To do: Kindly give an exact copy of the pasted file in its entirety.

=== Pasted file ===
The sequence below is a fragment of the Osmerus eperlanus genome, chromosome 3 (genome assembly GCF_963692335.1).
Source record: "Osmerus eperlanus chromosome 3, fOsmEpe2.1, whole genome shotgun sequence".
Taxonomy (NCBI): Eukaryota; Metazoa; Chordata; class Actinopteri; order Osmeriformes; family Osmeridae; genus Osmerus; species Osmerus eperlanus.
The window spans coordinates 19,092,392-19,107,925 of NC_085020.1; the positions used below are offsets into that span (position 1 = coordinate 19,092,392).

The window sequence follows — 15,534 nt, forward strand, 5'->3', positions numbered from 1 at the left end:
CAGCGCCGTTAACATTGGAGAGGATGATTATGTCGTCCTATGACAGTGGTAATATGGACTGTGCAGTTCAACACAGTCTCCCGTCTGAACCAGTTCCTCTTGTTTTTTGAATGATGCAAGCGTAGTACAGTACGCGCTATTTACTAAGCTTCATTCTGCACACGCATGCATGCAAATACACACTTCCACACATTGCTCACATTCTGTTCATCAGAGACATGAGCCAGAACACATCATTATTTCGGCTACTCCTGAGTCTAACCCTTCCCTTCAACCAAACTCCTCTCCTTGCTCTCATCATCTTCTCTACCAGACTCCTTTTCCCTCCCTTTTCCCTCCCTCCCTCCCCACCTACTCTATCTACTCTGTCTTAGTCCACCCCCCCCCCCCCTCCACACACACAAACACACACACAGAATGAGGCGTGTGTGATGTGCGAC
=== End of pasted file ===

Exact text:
The sequence below is a fragment of the Osmerus eperlanus genome, chromosome 3 (genome assembly GCF_963692335.1).
Source record: "Osmerus eperlanus chromosome 3, fOsmEpe2.1, whole genome shotgun sequence".
Taxonomy (NCBI): Eukaryota; Metazoa; Chordata; class Actinopteri; order Osmeriformes; family Osmeridae; genus Osmerus; species Osmerus eperlanus.
The window spans coordinates 19,092,392-19,107,925 of NC_085020.1; the positions used below are offsets into that span (position 1 = coordinate 19,092,392).

The window sequence follows — 15,534 nt, forward strand, 5'->3', positions numbered from 1 at the left end:
CAGCGCCGTTAACATTGGAGAGGATGATTATGTCGTCCTATGACAGTGGTAATATGGACTGTGCAGTTCAACACAGTCTCCCGTCTGAACCAGTTCCTCTTGTTTTTTGAATGATGCAAGCGTAGTACAGTACGCGCTATTTACTAAGCTTCATTCTGCACACGCATGCATGCAAATACACACTTCCACACATTGCTCACATTCTGTTCATCAGAGACATGAGCCAGAACACATCATTATTTCGGCTACTCCTGAGTCTAACCCTTCCCTTCAACCAAACTCCTCTCCTTGCTCTCATCATCTTCTCTACCAGACTCCTTTTCCCTCCCTTTTCCCTCCCTCCCTCCCCACCTACTCTATCTACTCTGTCTTAGTCCACCCCCCCCCCCCCTCCACACACACAAACACACACACAGAATGAGGCGTGTGTGATGTGCGAC